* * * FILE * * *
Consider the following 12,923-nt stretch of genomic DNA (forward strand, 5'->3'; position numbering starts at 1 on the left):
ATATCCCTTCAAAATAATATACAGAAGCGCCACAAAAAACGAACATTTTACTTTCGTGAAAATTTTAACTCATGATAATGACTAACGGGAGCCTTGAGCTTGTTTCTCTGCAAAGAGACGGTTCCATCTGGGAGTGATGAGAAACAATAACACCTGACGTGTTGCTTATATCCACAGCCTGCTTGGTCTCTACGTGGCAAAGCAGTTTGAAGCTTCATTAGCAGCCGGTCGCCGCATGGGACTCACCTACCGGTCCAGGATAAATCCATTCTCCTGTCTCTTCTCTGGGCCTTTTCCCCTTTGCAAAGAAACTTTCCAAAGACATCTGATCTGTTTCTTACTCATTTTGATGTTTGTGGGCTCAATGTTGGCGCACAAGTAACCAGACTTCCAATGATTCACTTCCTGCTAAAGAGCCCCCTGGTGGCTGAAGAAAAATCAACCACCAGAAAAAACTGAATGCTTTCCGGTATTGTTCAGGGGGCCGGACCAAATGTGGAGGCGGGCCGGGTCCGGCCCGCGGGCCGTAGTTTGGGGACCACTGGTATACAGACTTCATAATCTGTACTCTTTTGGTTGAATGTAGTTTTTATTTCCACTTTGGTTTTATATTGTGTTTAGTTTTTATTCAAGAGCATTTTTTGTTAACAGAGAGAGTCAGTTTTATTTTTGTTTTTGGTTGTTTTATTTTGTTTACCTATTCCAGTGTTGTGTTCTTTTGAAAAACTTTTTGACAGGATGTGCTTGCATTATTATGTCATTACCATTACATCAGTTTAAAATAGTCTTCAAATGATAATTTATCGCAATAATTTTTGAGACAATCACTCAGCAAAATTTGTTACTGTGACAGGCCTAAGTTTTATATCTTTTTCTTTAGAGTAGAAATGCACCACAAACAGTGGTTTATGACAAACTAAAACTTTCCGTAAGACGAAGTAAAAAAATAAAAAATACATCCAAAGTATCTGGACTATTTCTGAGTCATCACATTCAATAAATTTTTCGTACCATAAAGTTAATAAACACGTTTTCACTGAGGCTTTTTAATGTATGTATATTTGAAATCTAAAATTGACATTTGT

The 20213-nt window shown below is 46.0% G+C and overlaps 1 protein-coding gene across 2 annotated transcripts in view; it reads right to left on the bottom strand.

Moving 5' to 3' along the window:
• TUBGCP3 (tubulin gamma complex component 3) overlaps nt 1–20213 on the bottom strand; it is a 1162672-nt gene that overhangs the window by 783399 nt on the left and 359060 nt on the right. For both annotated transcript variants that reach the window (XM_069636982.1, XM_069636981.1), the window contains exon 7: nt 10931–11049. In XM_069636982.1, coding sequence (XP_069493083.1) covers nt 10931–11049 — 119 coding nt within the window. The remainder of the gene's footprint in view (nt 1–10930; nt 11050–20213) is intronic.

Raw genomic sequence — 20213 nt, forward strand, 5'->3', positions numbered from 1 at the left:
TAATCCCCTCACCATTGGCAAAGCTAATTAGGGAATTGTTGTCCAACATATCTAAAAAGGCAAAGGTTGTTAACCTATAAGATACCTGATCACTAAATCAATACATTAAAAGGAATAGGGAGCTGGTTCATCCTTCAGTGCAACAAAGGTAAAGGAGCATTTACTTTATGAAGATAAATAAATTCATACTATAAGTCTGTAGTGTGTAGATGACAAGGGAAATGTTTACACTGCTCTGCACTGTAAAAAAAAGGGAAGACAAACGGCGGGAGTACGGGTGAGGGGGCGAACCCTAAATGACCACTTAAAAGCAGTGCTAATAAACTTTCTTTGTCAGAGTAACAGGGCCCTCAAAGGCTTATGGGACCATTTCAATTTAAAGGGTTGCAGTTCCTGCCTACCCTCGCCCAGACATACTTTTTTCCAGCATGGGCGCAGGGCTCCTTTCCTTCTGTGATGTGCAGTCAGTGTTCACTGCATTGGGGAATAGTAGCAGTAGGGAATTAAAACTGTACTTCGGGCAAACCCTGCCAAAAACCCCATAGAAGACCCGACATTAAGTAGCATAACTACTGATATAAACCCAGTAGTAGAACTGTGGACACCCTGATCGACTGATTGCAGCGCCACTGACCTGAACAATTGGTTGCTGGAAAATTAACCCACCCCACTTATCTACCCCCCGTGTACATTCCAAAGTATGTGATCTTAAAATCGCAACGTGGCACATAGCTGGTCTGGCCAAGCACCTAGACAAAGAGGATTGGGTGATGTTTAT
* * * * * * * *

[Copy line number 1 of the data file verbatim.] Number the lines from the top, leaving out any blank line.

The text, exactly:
Consider the following 12,923-nt stretch of genomic DNA (forward strand, 5'->3'; position numbering starts at 1 on the left):